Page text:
Reports on Australia's health and cost of injury

The Australian Institute of Health and Welfare (AIHW) has released two reports Australia's Health in 1998 and Health System Costs of Diseases and Injury In Australia 1993–94. References to the reports can be found at the AIHW web site: www.aihw.w.gov.au.

New on the Research Centre for Injury Studies web site

Two new reports can be found on the web site of the Research Centre for Injury Studies at Flinders University of South Australia (www.nisu.flinders.edu.au): Study of Injury in Five Cape York Communities, and Australian Injury Prevention Bulletin 18: Spinal Cord Injury, Australia 1996/1997.

Strangulation hazard prompts huge recall

In November, the US CPSC announced the voluntary recall of more than 9.6 million play yards/playpens with protruding rivets because they pose a strangulation risk. Since 1983, the CPSC has received eight reports of toddlers who strangled in their playpens when pacifier strings or clothing they were wearing caught on the playpens' protruding rivets. The CPSC advised consumers to check the outside top rails of their playpens for protruding metal rivets. The rivets are similar to nut and bolt fasteners, but cannot be removed. The rivets protrude about one quarter to one half inch from the outside top rails of the playpens. The CPSC also reminded parents and caregivers that a pacifier should never be hung from a string around a child's neck.

International standard for child sized fingers published

The November 1998 edition of the European Association for the Coordination of Consumer Representation in Standardisation (ANEC) newsletter reported that the international standard for child sized test fingers was published as International Electrotechnical Commission (IEC) 1032 at the beginning of 1998. The standard includes a provision for the use of the same two child finger test probes as were included in the European standard EN 71 (Safety of Toys): probe A, designed to simulate the finger of children under 36 months of age, and probe B, representing children in the age range of 3 to 14 years. ANEC lobbied for the inclusion of these two probes in the standard. This is a significant improvement compared with the earlier version of IEC 1032, in which probe A was not included. Consumer groups had campaigned to have a greater consideration of child safety in household electrical appliances standards. The use of the child sized test finger must ensure that children cannot access live or otherwise dangerous parts of a product.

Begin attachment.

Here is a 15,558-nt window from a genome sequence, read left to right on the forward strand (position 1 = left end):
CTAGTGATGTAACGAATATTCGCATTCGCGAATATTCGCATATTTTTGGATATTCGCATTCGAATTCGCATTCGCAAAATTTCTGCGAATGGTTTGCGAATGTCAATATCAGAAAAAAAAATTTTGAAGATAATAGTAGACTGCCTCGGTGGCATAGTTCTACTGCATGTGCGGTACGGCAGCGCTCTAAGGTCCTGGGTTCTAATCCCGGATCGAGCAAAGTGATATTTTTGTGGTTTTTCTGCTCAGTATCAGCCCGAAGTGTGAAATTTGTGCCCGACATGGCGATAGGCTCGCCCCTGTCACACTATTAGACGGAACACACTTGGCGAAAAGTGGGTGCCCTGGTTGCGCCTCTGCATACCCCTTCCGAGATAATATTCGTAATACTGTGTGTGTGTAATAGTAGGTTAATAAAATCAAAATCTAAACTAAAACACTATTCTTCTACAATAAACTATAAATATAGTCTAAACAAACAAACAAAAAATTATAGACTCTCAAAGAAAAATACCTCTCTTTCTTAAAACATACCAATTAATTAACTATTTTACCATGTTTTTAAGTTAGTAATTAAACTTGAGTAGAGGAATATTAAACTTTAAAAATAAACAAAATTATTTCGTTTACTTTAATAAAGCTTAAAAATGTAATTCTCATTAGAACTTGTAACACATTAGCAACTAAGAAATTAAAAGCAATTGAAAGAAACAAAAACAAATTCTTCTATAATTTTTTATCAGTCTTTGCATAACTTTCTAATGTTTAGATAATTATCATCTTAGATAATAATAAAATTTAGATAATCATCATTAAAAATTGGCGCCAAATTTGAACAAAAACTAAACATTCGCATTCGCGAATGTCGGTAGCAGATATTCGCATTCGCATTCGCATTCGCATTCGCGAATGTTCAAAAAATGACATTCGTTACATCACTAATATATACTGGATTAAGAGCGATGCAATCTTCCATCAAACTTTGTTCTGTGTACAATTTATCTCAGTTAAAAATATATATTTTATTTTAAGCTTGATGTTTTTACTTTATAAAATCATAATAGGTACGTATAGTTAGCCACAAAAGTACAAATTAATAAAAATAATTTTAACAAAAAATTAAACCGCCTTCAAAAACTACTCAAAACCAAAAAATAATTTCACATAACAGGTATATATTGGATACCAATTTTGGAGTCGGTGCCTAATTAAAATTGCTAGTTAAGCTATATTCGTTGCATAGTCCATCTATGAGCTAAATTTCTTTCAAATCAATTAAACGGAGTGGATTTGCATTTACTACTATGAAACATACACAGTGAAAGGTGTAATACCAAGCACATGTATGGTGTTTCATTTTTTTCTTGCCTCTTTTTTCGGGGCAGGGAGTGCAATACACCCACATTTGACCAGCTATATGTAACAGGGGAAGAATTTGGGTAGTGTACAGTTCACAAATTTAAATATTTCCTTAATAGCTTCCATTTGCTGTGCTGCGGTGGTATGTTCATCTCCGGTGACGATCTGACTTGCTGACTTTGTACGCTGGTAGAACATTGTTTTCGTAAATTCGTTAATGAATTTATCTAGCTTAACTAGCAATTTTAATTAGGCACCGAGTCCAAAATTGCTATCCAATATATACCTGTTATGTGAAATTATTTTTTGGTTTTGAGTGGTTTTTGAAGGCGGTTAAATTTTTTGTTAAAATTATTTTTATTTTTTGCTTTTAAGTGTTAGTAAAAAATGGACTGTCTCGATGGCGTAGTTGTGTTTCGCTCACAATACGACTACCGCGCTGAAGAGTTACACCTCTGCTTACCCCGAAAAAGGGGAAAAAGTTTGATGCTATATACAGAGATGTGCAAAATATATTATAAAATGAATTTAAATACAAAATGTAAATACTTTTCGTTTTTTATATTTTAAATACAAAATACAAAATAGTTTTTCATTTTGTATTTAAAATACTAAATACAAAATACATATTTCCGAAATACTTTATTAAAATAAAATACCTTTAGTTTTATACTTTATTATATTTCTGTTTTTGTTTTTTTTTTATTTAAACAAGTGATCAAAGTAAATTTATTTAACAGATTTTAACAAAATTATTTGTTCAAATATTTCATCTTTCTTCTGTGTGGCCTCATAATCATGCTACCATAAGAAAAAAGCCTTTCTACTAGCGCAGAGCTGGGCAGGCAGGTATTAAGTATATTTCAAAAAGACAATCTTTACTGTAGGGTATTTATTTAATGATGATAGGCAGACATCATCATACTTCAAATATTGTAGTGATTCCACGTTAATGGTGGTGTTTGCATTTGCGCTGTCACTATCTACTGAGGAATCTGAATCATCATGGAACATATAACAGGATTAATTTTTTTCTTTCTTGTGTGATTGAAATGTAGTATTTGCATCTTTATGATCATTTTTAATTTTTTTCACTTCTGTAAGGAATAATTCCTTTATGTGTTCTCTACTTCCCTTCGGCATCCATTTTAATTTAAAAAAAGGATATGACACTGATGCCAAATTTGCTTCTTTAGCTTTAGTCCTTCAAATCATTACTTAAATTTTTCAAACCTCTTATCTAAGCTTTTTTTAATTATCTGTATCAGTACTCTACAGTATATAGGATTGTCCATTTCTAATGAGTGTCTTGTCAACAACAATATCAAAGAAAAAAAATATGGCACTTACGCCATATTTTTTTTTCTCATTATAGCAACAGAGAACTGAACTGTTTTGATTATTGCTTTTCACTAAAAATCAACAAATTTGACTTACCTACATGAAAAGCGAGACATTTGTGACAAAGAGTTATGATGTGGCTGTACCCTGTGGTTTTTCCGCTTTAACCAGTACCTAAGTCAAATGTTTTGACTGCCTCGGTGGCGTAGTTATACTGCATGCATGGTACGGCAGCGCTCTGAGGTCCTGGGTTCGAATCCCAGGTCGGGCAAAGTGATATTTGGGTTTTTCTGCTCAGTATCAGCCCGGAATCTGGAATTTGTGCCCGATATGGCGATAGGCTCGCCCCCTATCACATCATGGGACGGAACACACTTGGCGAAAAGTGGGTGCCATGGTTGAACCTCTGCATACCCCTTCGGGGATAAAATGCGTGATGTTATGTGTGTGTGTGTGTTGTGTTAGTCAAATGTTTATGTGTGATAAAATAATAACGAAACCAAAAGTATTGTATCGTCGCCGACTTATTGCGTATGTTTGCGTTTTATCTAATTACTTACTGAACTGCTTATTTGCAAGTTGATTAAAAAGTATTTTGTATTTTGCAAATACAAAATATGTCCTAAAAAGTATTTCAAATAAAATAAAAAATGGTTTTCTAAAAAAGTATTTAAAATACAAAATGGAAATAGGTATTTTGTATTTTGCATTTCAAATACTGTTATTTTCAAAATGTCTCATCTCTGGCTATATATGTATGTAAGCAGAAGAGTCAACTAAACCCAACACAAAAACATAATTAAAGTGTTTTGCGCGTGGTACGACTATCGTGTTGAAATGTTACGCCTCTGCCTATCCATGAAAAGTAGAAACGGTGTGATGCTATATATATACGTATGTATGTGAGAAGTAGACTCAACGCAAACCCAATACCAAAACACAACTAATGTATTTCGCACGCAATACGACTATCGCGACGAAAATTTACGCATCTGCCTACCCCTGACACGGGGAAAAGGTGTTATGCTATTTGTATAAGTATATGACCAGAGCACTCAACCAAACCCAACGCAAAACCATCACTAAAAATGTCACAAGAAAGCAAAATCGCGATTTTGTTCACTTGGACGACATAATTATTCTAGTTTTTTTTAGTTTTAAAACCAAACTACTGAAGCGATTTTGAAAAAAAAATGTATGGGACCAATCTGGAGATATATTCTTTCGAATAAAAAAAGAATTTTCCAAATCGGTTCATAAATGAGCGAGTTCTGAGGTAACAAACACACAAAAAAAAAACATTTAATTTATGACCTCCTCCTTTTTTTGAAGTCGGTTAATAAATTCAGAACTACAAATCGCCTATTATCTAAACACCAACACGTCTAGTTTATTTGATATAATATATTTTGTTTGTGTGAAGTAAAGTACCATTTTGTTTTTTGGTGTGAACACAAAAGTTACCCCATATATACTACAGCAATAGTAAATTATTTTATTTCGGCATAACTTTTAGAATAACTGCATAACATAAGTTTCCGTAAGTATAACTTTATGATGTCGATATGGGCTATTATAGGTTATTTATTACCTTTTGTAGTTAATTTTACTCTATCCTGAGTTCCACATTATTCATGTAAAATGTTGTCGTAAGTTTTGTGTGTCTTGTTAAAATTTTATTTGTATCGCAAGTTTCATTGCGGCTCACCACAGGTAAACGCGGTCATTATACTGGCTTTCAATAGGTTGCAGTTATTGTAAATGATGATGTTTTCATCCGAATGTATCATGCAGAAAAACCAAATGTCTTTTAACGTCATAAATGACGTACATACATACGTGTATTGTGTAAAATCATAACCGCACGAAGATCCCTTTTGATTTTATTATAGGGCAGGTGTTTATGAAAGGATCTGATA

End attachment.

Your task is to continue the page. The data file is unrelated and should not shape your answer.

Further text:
Recall of pool floats

Major US retailer, K-Mart Corporation, recalled 114 000 Splash Club Deluxe Baby Floats last year. The seat of the pool toy can tear at the seam causing children to unexpectedly fall into the water and possibly drown. K-Mart has received one report of the float's seat tearing and causing a child to fall into the water. No injuries have been reported.

Child resistant packaging (CRP) research

Since CRP was first introduced almost 30 years ago the only recognised way to test whether or not a particular pack was likely to resist children has been to test them with children. Similarly, the only way to really know if adults could open and safely reclose the packs was to test them with adults. This method has worked well and has resulted in the development of a range of packs that have protected numerous children from accidental poisoning. Now, the British Standards Institution has commissioned British research company, ICE Ergonomics, and the CE Packaging Partnership to examine existing mechanical test methods for reclosable CRP and report back on their suitability for inclusion in the standard. The work involves collating data on the strength and dexterity of the children who must be kept out of the packages and the adults who must get into them; looking at existing US mechanical tests to assess their suitability for inclusion in the standard; gathering data on UK and European CRPs and how they have performed in both panel and any mechanical tests; relating the available mechanical tests to the strength and dexterity of children; looking for gaps in the data and missing test methods. Further details: Mrs Jackie Cockburn, ICE Ergonomics (tel: +44 1509 283323, fax: +44 1509 283360, e-mail: jcockburn{at}ice.co.uk).

Needlestick injuries